FT: Do you have sympathy with those concerned about wealth inequality?

AW: Who doesn’t want employees to have better benefits or earn higher wages? Everyone wants that, but it costs money and either the government’s going to have to pay for it and raise your taxes or the consumers are going to have to pay for it in higher prices. You can’t just give away higher wages and higher benefits and think the operator of the restaurant is going to eat that.

FT: Are these increases still problematic if they’re isolated to higher cost cities like Chicago, San Francisco and Seattle? Isn’t it analogous to higher rents?  

AW: An operator in L.A. has much higher rent and higher taxes and utility costs than a smaller market, so they have the same margin pressure. It’s not just this pressure on margins right now, commodity prices are at an all-time high right now and you have real estate at an all-time high.

FT: With front-line employees being the closest to the customers and, listening to some CEOs, most critical to the success of a restaurant, is there a disconnect when they’re lowest paid people in the corporation?

AW: All of our employees are paid at least 50 cents more an hour than minimum wage, but if minimum wage goes up, even those that aren’t earning minimum wage will expect a proportionate increase. If everybody gets a 50-cent or dollar increase per hour everybody wants a dollar, not just the minimum wage earners. All of your employees are key to the success of the relationship with your customer, but the industry has done an excellent job over time providing entry-level jobs and long-term career jobs depending on your tenure and skill set and areas of interest.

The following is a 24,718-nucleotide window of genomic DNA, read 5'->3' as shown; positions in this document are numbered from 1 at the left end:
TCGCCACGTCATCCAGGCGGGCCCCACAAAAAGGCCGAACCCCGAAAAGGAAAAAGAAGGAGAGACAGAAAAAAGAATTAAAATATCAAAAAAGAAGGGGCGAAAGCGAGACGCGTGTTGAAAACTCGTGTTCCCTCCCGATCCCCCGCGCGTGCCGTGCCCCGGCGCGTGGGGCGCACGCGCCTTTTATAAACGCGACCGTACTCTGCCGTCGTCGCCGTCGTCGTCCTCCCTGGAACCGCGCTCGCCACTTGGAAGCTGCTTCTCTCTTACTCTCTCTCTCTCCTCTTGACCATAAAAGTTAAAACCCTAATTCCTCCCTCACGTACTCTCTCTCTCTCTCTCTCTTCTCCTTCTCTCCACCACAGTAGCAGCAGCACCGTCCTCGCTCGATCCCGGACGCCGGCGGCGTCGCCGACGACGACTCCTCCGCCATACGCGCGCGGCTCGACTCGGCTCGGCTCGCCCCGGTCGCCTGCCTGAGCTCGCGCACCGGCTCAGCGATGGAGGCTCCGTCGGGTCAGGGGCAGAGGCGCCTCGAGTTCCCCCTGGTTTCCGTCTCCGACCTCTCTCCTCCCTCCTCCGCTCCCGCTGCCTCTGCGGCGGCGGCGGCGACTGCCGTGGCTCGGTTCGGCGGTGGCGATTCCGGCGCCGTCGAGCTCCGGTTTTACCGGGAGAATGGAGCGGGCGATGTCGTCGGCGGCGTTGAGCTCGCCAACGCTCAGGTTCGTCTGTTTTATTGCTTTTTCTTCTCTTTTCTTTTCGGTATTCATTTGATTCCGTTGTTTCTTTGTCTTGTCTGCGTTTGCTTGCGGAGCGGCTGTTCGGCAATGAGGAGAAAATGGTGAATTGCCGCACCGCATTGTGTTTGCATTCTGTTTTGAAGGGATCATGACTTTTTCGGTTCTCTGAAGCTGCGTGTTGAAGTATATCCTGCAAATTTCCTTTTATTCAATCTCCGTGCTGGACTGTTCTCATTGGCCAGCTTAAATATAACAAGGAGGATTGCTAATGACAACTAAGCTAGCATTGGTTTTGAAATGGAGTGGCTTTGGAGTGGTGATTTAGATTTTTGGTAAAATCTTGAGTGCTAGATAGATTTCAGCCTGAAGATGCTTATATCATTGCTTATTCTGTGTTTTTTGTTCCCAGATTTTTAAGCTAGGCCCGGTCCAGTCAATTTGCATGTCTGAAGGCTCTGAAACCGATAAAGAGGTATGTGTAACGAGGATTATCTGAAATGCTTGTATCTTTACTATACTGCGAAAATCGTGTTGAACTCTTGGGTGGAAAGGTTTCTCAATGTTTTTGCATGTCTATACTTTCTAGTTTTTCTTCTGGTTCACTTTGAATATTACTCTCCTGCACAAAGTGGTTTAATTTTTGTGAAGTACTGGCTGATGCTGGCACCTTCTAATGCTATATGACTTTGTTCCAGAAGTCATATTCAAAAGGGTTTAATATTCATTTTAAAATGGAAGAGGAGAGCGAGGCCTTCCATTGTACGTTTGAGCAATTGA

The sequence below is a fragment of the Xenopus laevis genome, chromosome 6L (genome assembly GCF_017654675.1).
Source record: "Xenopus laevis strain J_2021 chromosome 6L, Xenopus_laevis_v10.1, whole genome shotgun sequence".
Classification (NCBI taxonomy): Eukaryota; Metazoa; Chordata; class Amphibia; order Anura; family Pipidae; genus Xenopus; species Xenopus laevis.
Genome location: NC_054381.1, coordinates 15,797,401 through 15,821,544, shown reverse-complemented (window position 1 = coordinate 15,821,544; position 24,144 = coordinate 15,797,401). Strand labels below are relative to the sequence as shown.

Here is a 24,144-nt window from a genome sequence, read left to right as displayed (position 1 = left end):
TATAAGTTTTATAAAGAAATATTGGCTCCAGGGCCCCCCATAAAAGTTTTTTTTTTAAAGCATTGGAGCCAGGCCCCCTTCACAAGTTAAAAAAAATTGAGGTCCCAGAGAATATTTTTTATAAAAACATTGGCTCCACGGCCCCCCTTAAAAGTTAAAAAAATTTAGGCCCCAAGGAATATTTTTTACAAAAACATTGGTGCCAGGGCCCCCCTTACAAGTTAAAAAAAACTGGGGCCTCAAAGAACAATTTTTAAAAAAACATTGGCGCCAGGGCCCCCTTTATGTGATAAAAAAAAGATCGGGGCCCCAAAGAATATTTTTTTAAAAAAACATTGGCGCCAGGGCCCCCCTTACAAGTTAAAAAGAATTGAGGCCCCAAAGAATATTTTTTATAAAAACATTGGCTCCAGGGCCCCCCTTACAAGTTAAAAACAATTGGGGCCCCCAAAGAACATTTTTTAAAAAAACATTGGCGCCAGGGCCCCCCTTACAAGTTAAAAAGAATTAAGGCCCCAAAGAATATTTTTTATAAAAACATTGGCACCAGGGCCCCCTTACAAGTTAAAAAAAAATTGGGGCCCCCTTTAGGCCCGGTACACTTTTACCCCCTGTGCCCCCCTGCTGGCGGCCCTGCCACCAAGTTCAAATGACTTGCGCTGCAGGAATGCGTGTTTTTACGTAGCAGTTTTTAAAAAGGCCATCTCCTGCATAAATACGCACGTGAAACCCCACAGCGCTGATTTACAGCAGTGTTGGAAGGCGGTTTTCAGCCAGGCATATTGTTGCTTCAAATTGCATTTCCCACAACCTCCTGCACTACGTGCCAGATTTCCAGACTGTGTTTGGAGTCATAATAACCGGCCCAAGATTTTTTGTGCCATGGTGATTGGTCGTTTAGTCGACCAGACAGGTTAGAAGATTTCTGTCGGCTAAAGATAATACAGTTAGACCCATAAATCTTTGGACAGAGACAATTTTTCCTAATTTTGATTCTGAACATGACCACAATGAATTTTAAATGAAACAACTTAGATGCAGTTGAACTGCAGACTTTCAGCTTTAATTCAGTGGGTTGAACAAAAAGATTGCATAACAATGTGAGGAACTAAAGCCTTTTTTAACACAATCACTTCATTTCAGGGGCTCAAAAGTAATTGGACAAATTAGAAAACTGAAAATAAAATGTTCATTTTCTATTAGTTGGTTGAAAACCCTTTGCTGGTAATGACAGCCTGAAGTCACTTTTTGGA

FT: Do you see this leading to smaller headcounts?

AW: What it might do is lower the level of customer service that a customer gets in a restaurant to reduce costs. You might see more kiosks, more technology, or less customer service to make up for the cost of labor, but then you have a deteriorating experience, and that’s bad generally for business.

FT: Beyond raising prices, what other levers can operators pull, like smaller portion sizes or squeezing vendors?

AW: The restaurant industry is massive. It’s a very mature industry so prices are very efficient and there’s tremendous competition, so I don’t think there’s a lot of squeezing to do by everyone else. You may see landlords reduce rents … because operators can’t afford it or it pushes back into an economic crisis. Certainly food and beverage makes up a significant portion of retail tenancy. You could argue that the guys who survive will do better because the guys who go out of business will, that eliminates competition and the guys who make it will reap the benefits of fewer guys competing against them.

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The latest news, opinions and commentary on what's happening in the franchise arena that could affect your business.

Laura MichaelsLaura Michaels is editor of Franchise Times. She can be reached at 612.767.3210, or send story ideas to lmichaels@franchisetimes.com.
Beth EwenBeth Ewen is senior editor of Franchise Times. She can be reached at 612.767.3212, or send story ideas to bewen@franchisetimes.com.
Nicholas UptonNicholas Upton is restaurants editor at Franchise Times. He can be reached at 612.767.3226, or send story ideas to nupton@franchisetimes.com.
Mary Jo LarsonMary Jo Larson is the publisher of Franchise Times Magazine and the Restaurant Finance Monitor.  You can find her on Twitter at